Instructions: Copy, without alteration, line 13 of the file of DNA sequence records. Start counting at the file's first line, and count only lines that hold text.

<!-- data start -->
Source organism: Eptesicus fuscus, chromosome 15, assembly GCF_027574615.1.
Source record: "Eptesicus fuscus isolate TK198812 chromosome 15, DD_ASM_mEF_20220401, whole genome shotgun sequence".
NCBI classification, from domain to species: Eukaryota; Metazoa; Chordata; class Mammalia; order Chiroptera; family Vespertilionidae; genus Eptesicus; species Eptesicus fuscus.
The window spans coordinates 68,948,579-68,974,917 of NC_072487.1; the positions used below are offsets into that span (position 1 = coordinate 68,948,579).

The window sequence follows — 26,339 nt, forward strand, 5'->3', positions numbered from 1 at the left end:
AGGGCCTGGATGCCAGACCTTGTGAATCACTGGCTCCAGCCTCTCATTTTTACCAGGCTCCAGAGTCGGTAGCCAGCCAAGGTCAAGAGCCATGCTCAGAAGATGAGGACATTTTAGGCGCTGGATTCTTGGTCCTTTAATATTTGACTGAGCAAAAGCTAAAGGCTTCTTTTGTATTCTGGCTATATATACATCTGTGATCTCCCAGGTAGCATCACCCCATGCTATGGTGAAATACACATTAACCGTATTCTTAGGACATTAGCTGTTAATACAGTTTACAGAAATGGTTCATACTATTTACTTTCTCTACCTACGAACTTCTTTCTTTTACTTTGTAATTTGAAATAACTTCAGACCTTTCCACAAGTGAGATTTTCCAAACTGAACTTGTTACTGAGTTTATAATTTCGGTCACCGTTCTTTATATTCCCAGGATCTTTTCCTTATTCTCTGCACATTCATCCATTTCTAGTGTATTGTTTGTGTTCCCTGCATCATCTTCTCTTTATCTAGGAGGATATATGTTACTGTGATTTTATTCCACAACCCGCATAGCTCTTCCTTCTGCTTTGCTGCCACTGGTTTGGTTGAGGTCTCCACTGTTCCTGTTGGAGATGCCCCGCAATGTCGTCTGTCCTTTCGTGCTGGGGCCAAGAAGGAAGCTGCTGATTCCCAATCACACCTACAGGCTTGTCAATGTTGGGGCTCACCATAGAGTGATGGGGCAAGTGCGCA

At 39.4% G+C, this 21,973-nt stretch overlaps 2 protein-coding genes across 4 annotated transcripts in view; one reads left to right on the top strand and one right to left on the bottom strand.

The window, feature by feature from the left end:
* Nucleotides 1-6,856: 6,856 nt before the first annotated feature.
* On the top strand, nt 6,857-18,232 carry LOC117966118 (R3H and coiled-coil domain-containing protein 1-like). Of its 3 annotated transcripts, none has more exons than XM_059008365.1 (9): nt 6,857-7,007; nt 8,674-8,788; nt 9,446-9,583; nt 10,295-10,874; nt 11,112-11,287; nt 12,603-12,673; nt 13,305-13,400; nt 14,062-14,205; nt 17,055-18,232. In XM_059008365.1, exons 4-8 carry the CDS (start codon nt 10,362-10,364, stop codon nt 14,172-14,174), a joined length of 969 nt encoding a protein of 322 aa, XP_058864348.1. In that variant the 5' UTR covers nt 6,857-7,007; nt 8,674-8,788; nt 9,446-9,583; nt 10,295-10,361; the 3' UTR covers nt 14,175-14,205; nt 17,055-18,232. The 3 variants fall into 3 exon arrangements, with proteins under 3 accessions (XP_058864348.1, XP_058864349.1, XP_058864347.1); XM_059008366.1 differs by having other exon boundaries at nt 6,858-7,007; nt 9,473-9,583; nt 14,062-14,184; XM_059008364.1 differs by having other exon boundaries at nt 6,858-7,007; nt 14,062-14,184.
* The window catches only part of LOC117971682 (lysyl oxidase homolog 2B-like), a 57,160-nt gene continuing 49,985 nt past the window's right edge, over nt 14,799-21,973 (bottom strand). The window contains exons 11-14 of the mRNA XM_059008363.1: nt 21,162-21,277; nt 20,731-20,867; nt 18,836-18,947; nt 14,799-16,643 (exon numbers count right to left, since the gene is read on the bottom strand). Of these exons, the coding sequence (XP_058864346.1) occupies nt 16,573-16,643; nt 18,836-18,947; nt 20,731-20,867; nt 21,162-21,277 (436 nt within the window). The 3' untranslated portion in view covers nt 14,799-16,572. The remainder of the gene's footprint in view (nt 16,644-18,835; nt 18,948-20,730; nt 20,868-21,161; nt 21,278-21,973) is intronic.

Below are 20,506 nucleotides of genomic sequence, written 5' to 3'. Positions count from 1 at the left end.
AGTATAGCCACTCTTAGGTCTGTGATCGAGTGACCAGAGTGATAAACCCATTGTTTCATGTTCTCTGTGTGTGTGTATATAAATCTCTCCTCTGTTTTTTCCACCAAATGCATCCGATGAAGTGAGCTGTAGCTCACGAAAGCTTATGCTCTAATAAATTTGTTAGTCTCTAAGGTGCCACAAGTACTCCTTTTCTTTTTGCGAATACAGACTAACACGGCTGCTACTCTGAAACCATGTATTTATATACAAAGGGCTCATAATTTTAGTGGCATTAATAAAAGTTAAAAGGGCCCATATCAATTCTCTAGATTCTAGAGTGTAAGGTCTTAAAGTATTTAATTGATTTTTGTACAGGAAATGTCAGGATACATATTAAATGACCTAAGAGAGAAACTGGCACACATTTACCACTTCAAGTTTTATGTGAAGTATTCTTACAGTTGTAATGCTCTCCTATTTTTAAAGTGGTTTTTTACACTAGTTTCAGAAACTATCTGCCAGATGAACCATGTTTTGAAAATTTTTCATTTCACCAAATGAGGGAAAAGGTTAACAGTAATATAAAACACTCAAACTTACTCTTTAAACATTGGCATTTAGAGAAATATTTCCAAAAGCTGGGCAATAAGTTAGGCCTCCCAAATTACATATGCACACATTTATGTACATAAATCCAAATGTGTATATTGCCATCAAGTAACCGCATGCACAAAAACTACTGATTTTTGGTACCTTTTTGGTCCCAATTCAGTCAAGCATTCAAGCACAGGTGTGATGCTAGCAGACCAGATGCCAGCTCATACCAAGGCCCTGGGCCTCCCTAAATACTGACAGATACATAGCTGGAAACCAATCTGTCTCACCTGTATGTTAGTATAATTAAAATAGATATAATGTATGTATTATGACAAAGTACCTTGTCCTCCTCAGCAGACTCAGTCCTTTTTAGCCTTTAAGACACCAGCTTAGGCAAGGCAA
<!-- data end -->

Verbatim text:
AGTATAGCCACTCTTAGGTCTGTGATCGAGTGACCAGAGTGATAAACCCATTGTTTCATGTTCTCTGTGTGTGTGTATATAAATCTCTCCTCTGTTTTTTCCACCAAATGCATCCGATGAAGTGAGCTGTAGCTCACGAAAGCTTATGCTCTAATAAATTTGTTAGTCTCTAAGGTGCCACAAGTACTCCTTTTCTTTTTGCGAATACAGACTAACACGGCTGCTACTCTGAAACCATGTATTTATATACAAAGGGCTCATAATTTTAGTGGCATTAATAAAAGTTAAAAGGGCCCATATCAATTCTCTAGATTCTAGAGTGTAAGGTCTTAAAGTATTTAATTGATTTTTGTACAGGAAATGTCAGGATACATATTAAATGACCTAAGAGAGAAACTGGCACACATTTACCACTTCAAGTTTTATGTGAAGTATTCTTACAGTTGTAATGCTCTCCTATTTTTAAAGTGGTTTTTTACACTAGTTTCAGAAACTATCTGCCAGATGAACCATGTTTTGAAAATTTTTCATTTCACCAAATGAGGGAAAAGGTTAACAGTAATATAAAACACTCAAACTTACTCTTTAAACATTGGCATTTAGAGAAATATTTCCAAAAGCTGGGCAATAAGTTAGGCCTCCCAAATTACATATGCACACATTTATGTACATAAATCCAAATGTGTATATTGCCATCAAGTAACCGCATGCACAAAAACTACTGATTTTTGGTACCTTTTTGGTCCCAATTCAGTCAAGCATTCAAGCACAGGTGTGATGCTAGCAGACCAGATGCCAGCTCATACCAAGGCCCTGGGCCTCCCTAAATACTGACAGATACATAGCTGGAAACCAATCTGTCTCACCTGTATGTTAGTATAATTAAAATAGATATAATGTATGTATTATGACAAAGTACCTTGTCCTCCTCAGCAGACTCAGTCCTTTTTAGCCTTTAAGACACCAGCTTAGGCAAGGCAA